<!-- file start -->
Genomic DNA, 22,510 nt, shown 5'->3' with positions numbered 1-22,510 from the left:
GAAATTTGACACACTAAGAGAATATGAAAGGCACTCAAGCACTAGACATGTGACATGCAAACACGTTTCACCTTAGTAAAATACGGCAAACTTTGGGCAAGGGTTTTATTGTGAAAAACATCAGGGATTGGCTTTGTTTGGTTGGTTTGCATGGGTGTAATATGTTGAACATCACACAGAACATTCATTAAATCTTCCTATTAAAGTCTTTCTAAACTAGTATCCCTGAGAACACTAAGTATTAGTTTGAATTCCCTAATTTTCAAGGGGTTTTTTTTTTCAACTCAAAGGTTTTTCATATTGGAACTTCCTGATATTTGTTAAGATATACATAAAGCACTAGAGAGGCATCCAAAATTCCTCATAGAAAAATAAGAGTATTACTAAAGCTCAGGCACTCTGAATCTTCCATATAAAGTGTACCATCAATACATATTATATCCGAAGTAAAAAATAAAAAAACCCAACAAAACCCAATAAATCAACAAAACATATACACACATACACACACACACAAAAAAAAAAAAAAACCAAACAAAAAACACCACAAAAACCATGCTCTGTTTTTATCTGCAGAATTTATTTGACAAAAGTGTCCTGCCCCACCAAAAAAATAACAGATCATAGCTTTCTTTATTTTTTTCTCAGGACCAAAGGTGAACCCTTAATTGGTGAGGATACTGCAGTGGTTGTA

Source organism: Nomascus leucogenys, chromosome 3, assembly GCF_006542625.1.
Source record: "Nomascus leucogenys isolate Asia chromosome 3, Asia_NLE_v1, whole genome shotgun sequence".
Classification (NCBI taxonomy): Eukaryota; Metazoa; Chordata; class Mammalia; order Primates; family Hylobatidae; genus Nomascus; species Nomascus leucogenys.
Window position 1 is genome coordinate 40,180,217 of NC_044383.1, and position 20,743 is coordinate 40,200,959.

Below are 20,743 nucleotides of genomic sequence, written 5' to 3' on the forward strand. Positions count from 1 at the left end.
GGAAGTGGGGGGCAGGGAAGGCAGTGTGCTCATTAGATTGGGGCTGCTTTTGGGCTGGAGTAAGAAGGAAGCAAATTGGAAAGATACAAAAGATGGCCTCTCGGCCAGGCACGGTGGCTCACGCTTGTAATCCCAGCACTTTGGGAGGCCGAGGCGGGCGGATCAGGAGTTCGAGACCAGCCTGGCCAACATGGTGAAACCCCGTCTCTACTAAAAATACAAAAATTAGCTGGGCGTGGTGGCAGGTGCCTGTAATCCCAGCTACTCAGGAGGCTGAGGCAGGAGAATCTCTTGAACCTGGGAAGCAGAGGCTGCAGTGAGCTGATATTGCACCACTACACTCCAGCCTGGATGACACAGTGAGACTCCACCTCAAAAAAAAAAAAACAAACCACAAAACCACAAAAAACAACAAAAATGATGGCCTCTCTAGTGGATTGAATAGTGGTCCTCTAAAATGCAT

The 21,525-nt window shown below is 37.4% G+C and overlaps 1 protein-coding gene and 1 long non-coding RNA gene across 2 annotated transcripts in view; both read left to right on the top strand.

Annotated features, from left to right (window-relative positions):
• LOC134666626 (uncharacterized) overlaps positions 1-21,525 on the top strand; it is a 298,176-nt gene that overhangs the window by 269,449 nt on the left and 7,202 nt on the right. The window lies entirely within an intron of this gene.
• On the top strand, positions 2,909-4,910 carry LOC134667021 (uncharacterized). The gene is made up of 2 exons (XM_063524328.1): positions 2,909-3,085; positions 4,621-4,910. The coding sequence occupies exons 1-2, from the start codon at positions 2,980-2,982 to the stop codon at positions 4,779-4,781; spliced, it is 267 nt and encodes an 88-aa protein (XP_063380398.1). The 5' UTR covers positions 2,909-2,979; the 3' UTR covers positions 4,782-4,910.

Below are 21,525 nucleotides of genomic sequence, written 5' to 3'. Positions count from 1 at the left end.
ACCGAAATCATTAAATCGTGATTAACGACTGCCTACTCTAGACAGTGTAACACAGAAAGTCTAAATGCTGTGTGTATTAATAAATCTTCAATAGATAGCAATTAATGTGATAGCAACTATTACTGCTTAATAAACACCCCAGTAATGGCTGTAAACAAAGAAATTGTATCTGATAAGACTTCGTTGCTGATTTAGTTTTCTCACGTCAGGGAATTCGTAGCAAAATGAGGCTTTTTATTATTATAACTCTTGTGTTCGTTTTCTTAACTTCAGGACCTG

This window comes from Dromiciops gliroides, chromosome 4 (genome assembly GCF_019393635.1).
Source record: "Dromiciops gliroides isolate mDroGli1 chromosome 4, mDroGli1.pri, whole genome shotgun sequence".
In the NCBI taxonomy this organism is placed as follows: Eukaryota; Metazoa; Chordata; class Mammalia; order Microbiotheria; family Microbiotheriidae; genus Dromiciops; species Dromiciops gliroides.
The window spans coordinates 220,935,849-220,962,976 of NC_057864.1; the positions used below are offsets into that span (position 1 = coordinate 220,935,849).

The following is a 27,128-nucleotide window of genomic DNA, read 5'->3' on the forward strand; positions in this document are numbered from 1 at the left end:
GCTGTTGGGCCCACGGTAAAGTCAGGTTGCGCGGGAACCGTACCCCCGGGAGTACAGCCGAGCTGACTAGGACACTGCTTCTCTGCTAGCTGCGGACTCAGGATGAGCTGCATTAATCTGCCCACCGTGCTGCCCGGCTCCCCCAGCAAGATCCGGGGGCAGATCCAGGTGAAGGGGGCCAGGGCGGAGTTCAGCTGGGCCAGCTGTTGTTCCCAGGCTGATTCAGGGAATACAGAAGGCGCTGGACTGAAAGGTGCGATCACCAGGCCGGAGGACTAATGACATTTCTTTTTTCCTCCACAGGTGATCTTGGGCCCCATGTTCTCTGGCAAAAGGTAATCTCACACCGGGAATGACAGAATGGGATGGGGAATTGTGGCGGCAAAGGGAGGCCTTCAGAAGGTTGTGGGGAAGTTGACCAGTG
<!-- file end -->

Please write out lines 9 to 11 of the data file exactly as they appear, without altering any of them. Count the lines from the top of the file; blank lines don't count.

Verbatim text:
The 21,525-nt window shown below is 37.4% G+C and overlaps 1 protein-coding gene and 1 long non-coding RNA gene across 2 annotated transcripts in view; both read left to right on the top strand.

Annotated features, from left to right (window-relative positions):
• LOC134666626 (uncharacterized) overlaps positions 1-21,525 on the top strand; it is a 298,176-nt gene that overhangs the window by 269,449 nt on the left and 7,202 nt on the right. The window lies entirely within an intron of this gene.